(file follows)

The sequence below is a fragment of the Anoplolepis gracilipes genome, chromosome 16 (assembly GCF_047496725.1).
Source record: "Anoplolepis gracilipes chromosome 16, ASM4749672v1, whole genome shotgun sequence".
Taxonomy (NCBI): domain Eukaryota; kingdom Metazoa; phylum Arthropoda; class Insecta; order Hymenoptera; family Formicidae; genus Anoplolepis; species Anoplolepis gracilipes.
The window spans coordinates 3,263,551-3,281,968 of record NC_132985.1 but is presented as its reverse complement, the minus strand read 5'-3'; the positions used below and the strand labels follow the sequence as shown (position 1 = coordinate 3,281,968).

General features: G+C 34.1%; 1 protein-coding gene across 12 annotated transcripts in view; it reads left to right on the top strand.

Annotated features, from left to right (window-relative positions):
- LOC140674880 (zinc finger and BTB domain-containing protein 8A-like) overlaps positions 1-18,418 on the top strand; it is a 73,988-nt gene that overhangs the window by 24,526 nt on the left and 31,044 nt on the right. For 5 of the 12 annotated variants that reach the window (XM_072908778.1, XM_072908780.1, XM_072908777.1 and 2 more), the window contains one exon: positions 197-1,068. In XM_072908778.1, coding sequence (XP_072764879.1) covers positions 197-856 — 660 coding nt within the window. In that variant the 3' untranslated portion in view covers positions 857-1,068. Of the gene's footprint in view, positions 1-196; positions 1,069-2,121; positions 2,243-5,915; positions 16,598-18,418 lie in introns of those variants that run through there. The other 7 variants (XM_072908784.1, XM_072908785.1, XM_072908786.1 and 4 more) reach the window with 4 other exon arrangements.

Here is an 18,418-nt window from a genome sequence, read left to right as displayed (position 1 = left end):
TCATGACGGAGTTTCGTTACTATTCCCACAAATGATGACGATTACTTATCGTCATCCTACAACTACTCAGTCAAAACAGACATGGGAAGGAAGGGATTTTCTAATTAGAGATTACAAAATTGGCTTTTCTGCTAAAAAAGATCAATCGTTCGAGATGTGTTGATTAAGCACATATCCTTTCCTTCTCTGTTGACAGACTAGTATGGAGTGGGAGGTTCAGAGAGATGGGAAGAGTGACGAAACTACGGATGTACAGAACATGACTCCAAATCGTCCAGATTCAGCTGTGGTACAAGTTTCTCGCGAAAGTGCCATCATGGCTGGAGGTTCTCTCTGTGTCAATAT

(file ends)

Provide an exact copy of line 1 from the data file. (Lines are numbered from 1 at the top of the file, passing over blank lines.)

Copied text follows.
The sequence below is a fragment of the Anoplolepis gracilipes genome, chromosome 16 (assembly GCF_047496725.1).